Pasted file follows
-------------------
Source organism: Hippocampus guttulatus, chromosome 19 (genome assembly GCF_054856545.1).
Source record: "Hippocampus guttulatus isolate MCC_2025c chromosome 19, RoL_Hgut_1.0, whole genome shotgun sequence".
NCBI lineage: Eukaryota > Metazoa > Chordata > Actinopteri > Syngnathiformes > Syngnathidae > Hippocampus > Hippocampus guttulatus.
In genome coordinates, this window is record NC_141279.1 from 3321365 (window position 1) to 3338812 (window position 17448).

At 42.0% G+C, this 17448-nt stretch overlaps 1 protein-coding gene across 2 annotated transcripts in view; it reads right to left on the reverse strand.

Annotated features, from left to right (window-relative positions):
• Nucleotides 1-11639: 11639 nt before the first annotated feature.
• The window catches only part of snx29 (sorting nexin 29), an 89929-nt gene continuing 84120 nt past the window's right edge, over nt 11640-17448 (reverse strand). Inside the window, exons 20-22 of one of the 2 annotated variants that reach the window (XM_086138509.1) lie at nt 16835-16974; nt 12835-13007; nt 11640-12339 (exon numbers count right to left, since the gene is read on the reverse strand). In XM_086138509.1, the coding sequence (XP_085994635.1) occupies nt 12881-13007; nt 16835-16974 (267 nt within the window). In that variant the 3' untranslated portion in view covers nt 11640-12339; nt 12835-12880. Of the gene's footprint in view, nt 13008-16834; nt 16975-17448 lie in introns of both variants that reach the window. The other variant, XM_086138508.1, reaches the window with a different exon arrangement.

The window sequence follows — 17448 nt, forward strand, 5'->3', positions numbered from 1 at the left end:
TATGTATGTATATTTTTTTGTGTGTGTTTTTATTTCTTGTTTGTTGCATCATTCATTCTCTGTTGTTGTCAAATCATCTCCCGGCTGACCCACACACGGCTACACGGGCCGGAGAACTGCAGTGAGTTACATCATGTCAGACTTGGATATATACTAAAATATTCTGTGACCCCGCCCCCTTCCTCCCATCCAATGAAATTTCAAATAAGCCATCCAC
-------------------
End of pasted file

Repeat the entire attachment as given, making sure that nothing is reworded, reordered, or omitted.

Source organism: Hippocampus guttulatus, chromosome 19 (genome assembly GCF_054856545.1).
Source record: "Hippocampus guttulatus isolate MCC_2025c chromosome 19, RoL_Hgut_1.0, whole genome shotgun sequence".
NCBI lineage: Eukaryota > Metazoa > Chordata > Actinopteri > Syngnathiformes > Syngnathidae > Hippocampus > Hippocampus guttulatus.
In genome coordinates, this window is record NC_141279.1 from 3321365 (window position 1) to 3338812 (window position 17448).

At 42.0% G+C, this 17448-nt stretch overlaps 1 protein-coding gene across 2 annotated transcripts in view; it reads right to left on the reverse strand.

Annotated features, from left to right (window-relative positions):
• Nucleotides 1-11639: 11639 nt before the first annotated feature.
• The window catches only part of snx29 (sorting nexin 29), an 89929-nt gene continuing 84120 nt past the window's right edge, over nt 11640-17448 (reverse strand). Inside the window, exons 20-22 of one of the 2 annotated variants that reach the window (XM_086138509.1) lie at nt 16835-16974; nt 12835-13007; nt 11640-12339 (exon numbers count right to left, since the gene is read on the reverse strand). In XM_086138509.1, the coding sequence (XP_085994635.1) occupies nt 12881-13007; nt 16835-16974 (267 nt within the window). In that variant the 3' untranslated portion in view covers nt 11640-12339; nt 12835-12880. Of the gene's footprint in view, nt 13008-16834; nt 16975-17448 lie in introns of both variants that reach the window. The other variant, XM_086138508.1, reaches the window with a different exon arrangement.

The window sequence follows — 17448 nt, forward strand, 5'->3', positions numbered from 1 at the left end:
TATGTATGTATATTTTTTTGTGTGTGTTTTTATTTCTTGTTTGTTGCATCATTCATTCTCTGTTGTTGTCAAATCATCTCCCGGCTGACCCACACACGGCTACACGGGCCGGAGAACTGCAGTGAGTTACATCATGTCAGACTTGGATATATACTAAAATATTCTGTGACCCCGCCCCCTTCCTCCCATCCAATGAAATTTCAAATAAGCCATCCAC